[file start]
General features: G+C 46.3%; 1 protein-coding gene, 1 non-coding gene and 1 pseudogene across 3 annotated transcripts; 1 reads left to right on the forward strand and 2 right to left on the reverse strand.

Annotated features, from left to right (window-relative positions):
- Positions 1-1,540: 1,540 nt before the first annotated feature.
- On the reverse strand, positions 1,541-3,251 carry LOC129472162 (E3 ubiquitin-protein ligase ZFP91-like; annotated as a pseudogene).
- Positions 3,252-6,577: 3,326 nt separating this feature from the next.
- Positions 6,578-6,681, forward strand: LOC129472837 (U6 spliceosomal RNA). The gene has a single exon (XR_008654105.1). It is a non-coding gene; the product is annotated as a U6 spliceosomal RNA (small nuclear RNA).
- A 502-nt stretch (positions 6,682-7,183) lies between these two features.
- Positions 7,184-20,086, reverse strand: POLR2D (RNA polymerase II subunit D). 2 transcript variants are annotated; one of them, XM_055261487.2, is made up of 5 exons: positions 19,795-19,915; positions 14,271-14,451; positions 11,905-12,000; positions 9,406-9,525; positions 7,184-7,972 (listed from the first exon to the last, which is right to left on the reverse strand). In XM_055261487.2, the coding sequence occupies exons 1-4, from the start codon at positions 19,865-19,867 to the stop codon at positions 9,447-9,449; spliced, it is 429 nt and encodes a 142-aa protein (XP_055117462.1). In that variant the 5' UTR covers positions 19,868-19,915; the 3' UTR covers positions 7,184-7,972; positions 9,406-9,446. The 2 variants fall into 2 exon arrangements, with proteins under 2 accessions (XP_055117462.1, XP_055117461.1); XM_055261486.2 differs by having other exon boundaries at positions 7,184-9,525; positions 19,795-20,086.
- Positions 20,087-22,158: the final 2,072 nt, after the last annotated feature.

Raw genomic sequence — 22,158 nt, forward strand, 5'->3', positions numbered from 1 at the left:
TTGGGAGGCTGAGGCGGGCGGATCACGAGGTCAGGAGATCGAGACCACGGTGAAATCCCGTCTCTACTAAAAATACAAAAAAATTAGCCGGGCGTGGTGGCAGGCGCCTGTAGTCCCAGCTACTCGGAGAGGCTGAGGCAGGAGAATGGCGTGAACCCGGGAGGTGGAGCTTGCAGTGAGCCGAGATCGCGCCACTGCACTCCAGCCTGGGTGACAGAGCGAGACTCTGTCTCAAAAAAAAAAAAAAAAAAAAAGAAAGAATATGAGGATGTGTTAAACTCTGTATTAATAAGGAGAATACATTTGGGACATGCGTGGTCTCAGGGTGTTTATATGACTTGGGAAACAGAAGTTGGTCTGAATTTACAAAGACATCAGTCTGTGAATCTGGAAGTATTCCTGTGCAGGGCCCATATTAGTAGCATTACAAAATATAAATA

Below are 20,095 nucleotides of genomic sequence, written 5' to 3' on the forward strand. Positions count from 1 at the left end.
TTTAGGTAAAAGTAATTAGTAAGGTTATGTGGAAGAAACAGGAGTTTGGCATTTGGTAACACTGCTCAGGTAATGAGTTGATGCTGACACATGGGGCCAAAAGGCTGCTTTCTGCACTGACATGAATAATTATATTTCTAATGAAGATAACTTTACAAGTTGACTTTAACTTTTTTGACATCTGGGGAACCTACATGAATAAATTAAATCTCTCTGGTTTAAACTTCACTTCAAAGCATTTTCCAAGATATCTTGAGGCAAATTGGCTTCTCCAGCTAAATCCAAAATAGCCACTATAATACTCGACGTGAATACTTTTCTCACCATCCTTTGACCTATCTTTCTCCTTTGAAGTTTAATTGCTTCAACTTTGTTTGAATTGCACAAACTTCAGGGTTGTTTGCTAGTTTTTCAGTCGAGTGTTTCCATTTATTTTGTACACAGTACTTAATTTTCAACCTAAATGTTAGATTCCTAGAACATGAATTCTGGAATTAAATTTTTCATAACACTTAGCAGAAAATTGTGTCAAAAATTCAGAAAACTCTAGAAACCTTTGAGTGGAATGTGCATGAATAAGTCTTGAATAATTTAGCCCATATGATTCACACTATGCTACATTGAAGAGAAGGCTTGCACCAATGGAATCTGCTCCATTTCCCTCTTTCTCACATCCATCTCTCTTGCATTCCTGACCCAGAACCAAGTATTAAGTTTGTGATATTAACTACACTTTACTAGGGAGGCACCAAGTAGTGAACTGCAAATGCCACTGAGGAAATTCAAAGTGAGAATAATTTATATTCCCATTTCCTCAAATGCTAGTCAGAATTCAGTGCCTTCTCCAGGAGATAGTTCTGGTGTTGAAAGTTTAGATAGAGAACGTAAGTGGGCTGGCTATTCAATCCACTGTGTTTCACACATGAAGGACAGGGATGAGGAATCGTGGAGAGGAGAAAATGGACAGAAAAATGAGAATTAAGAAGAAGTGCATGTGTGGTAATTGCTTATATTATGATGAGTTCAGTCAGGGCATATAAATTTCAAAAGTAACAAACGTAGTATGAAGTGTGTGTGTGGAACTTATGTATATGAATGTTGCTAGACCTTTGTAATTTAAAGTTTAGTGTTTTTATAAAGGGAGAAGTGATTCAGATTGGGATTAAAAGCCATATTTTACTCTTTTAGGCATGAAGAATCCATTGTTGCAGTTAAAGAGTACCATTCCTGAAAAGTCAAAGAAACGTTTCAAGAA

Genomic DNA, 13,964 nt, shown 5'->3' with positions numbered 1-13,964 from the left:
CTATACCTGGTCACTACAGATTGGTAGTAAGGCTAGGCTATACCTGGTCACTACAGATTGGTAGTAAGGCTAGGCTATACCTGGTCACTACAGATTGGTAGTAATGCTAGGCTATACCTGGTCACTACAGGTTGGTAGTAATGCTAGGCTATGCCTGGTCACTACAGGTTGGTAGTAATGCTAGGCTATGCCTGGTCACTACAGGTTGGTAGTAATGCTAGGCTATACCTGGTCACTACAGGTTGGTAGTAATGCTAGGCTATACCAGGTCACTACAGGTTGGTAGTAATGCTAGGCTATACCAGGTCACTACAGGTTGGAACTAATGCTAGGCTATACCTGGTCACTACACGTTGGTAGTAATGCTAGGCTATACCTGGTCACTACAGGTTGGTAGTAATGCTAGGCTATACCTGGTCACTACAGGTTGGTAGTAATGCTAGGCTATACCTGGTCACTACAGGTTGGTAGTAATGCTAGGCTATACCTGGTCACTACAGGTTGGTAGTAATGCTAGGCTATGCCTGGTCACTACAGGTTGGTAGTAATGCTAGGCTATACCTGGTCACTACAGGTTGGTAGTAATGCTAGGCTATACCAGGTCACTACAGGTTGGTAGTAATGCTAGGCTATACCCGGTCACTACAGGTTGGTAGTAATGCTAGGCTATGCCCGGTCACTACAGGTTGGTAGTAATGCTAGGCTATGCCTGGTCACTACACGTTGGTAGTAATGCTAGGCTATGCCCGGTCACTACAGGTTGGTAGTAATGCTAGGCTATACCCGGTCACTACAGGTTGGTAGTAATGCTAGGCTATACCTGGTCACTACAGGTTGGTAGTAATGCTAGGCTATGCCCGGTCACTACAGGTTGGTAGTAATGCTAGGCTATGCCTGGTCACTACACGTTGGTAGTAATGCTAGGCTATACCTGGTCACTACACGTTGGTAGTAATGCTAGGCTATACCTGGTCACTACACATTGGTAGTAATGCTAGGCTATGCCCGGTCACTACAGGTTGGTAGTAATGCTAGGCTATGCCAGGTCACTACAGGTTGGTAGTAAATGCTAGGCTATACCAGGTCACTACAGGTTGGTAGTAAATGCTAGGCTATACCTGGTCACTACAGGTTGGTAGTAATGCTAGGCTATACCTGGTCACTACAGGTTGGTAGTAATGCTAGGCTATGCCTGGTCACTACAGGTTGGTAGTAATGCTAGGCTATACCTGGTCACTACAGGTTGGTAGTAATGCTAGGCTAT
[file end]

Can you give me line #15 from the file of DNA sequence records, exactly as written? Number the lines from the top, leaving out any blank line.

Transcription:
CTATACCTGGTCACTACAGATTGGTAGTAAGGCTAGGCTATACCTGGTCACTACAGATTGGTAGTAAGGCTAGGCTATACCTGGTCACTACAGATTGGTAGTAATGCTAGGCTATACCTGGTCACTACAGGTTGGTAGTAATGCTAGGCTATGCCTGGTCACTACAGGTTGGTAGTAATGCTAGGCTATGCCTGGTCACTACAGGTTGGTAGTAATGCTAGGCTATACCTGGTCACTACAGGTTGGTAGTAATGCTAGGCTATACCAGGTCACTACAGGTTGGTAGTAATGCTAGGCTATACCAGGTCACTACAGGTTGGAACTAATGCTAGGCTATACCTGGTCACTACACGTTGGTAGTAATGCTAGGCTATACCTGGTCACTACAGGTTGGTAGTAATGCTAGGCTATACCTGGTCACTACAGGTTGGTAGTAATGCTAGGCTATACCTGGTCACTACAGGTTGGTAGTAATGCTAGGCTATACCTGGTCACTACAGGTTGGTAGTAATGCTAGGCTATGCCTGGTCACTACAGGTTGGTAGTAATGCTAGGCTATACCTGGTCACTACAGGTTGGTAGTAATGCTAGGCTATACCAGGTCACTACAGGTTGGTAGTAATGCTAGGCTATACCCGGTCACTACAGGTTGGTAGTAATGCTAGGCTATGCCCGGTCACTACAGGTTGGTAGTAATGCTAGGCTATGCCTGGTCACTACACGTTGGTAGTAATGCTAGGCTATGCCCGGTCACTACAGGTTGGTAGTAATGCTAGGCTATACCCGGTCACTACAGGTTGGTAGTAATGCTAGGCTATACCTGGTCACTACAGGTTGGTAGTAATGCTAGGCTATGCCCGGTCACTACAGGTTGGTAGTAATGCTAGGCTATGCCTGGTCACTACACGTTGGTAGTAATGCTAGGCTATACCTGGTCACTACACGTTGGTAGTAATGCTAGGCTATACCTGGTCACTACACATTGGTAGTAATGCTAGGCTATGCCCGGTCACTACAGGTTGGTAGTAATGCTAGGCTATGCCAGGTCACTACAGGTTGGTAGTAAATGCTAGGCTATACCAGGTCACTACAGGTTGGTAGTAAATGCTAGGCTATACCTGGTCACTACAGGTTGGTAGTAATGCTAGGCTATACCTGGTCACTACAGGTTGGTAGTAATGCTAGGCTATGCCTGGTCACTACAGGTTGGTAGTAATGCTAGGCTATACCTGGTCACTACAGGTTGGTAGTAATGCTAGGCTAT